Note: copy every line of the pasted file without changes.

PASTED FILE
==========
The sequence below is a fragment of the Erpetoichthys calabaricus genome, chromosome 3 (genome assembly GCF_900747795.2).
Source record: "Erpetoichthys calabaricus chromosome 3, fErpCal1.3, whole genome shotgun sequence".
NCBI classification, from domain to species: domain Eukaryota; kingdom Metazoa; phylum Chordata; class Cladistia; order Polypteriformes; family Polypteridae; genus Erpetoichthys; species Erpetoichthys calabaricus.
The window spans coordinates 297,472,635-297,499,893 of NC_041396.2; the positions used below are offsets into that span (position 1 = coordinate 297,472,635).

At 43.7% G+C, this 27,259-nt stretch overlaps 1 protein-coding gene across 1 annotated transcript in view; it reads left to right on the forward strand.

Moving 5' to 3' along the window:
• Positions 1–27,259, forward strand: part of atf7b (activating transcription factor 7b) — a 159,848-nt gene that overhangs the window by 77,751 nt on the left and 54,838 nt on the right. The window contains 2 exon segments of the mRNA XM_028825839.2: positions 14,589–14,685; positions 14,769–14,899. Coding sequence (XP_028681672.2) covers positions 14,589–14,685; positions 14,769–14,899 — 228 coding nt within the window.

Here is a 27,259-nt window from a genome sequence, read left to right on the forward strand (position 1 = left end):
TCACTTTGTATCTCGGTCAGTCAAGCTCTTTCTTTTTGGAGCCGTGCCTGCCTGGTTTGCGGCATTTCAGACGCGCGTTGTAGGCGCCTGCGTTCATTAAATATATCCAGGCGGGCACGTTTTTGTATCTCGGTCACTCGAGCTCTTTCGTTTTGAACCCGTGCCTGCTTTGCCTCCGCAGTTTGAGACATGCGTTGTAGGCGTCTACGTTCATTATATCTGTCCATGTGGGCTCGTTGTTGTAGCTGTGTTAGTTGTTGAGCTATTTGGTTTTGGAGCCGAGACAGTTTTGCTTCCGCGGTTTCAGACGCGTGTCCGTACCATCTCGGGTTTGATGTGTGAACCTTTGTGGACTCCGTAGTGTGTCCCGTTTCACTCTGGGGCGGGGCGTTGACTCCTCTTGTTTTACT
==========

The sequence below is a fragment of the Erpetoichthys calabaricus genome, chromosome 3 (genome assembly GCF_900747795.2).
Source record: "Erpetoichthys calabaricus chromosome 3, fErpCal1.3, whole genome shotgun sequence".
NCBI classification, from domain to species: domain Eukaryota; kingdom Metazoa; phylum Chordata; class Cladistia; order Polypteriformes; family Polypteridae; genus Erpetoichthys; species Erpetoichthys calabaricus.
The window spans coordinates 297,472,635-297,499,893 of NC_041396.2; the positions used below are offsets into that span (position 1 = coordinate 297,472,635).

At 43.7% G+C, this 27,259-nt stretch overlaps 1 protein-coding gene across 1 annotated transcript in view; it reads left to right on the forward strand.

Moving 5' to 3' along the window:
• Positions 1–27,259, forward strand: part of atf7b (activating transcription factor 7b) — a 159,848-nt gene that overhangs the window by 77,751 nt on the left and 54,838 nt on the right. The window contains 2 exon segments of the mRNA XM_028825839.2: positions 14,589–14,685; positions 14,769–14,899. Coding sequence (XP_028681672.2) covers positions 14,589–14,685; positions 14,769–14,899 — 228 coding nt within the window.

Here is a 27,259-nt window from a genome sequence, read left to right on the forward strand (position 1 = left end):
TCACTTTGTATCTCGGTCAGTCAAGCTCTTTCTTTTTGGAGCCGTGCCTGCCTGGTTTGCGGCATTTCAGACGCGCGTTGTAGGCGCCTGCGTTCATTAAATATATCCAGGCGGGCACGTTTTTGTATCTCGGTCACTCGAGCTCTTTCGTTTTGAACCCGTGCCTGCTTTGCCTCCGCAGTTTGAGACATGCGTTGTAGGCGTCTACGTTCATTATATCTGTCCATGTGGGCTCGTTGTTGTAGCTGTGTTAGTTGTTGAGCTATTTGGTTTTGGAGCCGAGACAGTTTTGCTTCCGCGGTTTCAGACGCGTGTCCGTACCATCTCGGGTTTGATGTGTGAACCTTTGTGGACTCCGTAGTGTGTCCCGTTTCACTCTGGGGCGGGGCGTTGACTCCTCTTGTTTTACT